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We The Living
We The Living
Author: Ayn Rand
ISBN: 32004
Pages: 446
  • Currently 1.5/5 Stars.

1.5 stars, based on 2 ratings
Publisher: Signet
Book Type: Paperback
Other Versions: Hardcover, Audio Cassette, Audio CD
Members Wishing: 0
Reviews: Member | Write a Review
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Top Member Book Reviews

reviewed We The Living on
Helpful Score: 6
One of my all-time favorite books. Unlike some of her other works, which contain long speeches on her philosophy, this one is more about the story and the people. There are still some of her usual underlying themes, but the story itself is completely riveting. I love the characters - they are all interesting, flawed, and real. And the ending is absolutely breathtaking. A perfect ending, in my opinion. This book is great for book clubs to generate a lot of interesting discussion. I've read it twice already, and I'm still blown away by what a master storyteller Ayn Rand is. Her other books are excellent as well (Atlas Shrugged, The Fountainhead) but this one was my clear favorite.
reviewed We The Living on + 12 more book reviews
Helpful Score: 1
Wanted to refresh my knowledge of Ayn Rand. Read the biggies 30 years ago but today her message is more meaningful. We The Living sets the stage for her future work. In the first pages she tells of the government take over of banks and seizing the contents of safe deposit boxes. Can that happen in America? For the first time ever I see that it is possible. Everyone needs to read books like this written by the people who lived through it to know what socialism/communism really is. We take our freedom for granted.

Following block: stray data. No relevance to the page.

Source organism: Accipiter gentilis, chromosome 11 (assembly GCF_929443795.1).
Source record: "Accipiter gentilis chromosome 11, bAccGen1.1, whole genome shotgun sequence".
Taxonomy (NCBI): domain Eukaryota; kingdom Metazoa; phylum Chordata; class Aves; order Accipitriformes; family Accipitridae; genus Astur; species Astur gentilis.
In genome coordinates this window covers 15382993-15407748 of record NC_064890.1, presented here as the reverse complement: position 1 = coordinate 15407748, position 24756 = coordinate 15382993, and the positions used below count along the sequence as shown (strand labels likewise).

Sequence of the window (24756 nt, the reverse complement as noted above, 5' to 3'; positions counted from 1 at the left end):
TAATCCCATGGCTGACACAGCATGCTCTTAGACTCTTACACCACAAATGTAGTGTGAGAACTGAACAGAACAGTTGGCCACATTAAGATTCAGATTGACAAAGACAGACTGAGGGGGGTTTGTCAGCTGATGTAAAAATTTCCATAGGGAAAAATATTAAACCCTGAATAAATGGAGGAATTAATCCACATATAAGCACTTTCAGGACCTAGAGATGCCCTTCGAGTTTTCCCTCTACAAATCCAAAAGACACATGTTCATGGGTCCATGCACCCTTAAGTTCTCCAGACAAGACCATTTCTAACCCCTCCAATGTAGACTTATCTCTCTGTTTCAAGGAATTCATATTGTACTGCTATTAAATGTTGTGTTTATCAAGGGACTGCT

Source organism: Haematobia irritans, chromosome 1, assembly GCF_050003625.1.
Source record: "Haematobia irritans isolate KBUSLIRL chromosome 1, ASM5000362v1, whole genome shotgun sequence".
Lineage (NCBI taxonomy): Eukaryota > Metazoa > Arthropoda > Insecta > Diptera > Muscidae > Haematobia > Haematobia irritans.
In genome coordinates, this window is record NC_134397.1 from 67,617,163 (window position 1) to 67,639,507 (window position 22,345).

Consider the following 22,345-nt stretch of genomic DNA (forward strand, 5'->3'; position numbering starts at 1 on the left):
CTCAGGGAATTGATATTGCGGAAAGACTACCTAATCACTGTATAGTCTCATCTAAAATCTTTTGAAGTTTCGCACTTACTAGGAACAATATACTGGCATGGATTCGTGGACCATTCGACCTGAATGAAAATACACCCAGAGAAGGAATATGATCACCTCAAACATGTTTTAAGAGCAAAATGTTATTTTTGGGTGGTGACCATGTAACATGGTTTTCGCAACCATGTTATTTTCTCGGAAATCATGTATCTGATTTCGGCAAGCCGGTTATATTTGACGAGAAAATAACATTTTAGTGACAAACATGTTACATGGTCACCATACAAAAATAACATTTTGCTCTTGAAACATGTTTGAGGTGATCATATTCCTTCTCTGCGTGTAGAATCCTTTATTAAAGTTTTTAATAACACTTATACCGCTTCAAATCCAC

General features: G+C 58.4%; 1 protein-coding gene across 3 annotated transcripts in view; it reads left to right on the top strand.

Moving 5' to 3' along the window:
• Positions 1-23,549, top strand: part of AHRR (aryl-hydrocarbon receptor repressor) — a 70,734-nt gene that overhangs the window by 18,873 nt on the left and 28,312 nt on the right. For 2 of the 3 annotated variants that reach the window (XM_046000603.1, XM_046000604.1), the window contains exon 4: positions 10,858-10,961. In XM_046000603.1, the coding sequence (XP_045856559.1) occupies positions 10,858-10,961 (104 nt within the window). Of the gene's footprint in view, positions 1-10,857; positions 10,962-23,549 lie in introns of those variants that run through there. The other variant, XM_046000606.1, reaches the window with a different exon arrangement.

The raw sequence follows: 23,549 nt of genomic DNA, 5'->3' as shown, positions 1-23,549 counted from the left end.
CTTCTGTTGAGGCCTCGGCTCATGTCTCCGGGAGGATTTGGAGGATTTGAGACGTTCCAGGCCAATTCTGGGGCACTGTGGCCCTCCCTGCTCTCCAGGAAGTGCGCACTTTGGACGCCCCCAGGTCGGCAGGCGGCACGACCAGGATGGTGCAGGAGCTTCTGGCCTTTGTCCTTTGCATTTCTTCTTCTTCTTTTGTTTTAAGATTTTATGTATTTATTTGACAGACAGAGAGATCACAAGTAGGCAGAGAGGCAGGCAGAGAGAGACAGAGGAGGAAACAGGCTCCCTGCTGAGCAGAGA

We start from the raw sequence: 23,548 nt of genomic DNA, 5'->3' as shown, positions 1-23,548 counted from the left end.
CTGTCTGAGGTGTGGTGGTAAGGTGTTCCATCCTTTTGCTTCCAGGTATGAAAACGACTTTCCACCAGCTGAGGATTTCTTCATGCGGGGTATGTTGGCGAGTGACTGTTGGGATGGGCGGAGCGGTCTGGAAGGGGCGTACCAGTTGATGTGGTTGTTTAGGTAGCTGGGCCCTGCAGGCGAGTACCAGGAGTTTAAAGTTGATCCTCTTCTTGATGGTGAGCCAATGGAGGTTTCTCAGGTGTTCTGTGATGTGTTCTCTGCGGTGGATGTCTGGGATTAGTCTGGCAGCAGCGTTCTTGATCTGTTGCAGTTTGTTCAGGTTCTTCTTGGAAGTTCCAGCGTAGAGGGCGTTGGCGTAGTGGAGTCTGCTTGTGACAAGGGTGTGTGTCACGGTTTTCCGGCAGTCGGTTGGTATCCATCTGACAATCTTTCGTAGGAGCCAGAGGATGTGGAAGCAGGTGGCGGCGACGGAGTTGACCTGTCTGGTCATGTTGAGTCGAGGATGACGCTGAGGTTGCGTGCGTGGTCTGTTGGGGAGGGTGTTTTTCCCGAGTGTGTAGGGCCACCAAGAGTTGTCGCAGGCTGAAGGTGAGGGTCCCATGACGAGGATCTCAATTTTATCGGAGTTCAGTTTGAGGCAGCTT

ccqdesigns avatar reviewed We The Living on + 51 more book reviews
Helpful Score: 1
An exploration of the eternal human struggle between the human individual and the state offers the first installment of Rand's philosophy of Objectivism. The novel is a harsh look at communism in the post-Red revolution of Russia, following three people: Kira, a young, idealistic, woman who bourgeois family was left poverty-stricken following the revolt; Leo, an indifferent young man haunted by the Communists due his late father's war glory; and Andrei, a Communist questioning his own beliefs in the system he has risen up in so quickly. Despite the fact that this novel is set in a far-away time and place to most of its readers, it is a book which I felt an extremely strong connection with. Everybody knows a Leo: flippant, handsome, could get any girl he wants -- but he has serious character flaws, and tends to be abusive of Kira's love for him. And Kira, the novel's protagonist, is very similar to any youth of today: she does not understand the ideals of the Communist party, but she does know what she believes and is wholeheartedly committed to fulfilling the promise she had at birth.

Another great book by Ayn Rand. One that makes you think.
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reviewed We The Living on + 2 more book reviews
Have always loved this book!
azcopperpenny avatar reviewed We The Living on + 4 more book reviews
Having already read Atlas Shrugged, I thought I would really like this book. I loved it up until the very end. I won't reveal anything for those who wish to read it themselves, but I personally was not happy with the ending. I understand that not all stories have a "happily ever after" but this really left me flat.
reviewed We The Living on + 5 more book reviews
as you might expect from Ayn Rand, an enjoyable read with a much deeper message.
CocoCee avatar reviewed We The Living on + 404 more book reviews
Strong and sad story.
Zydeco avatar reviewed We The Living on + 80 more book reviews
A good novel about individual thought and destiny. Also a warning about too much "group think."
reviewed We The Living on + 44 more book reviews
more of the neo facsist philosophy of the uber man and his absolute superiority over groups.


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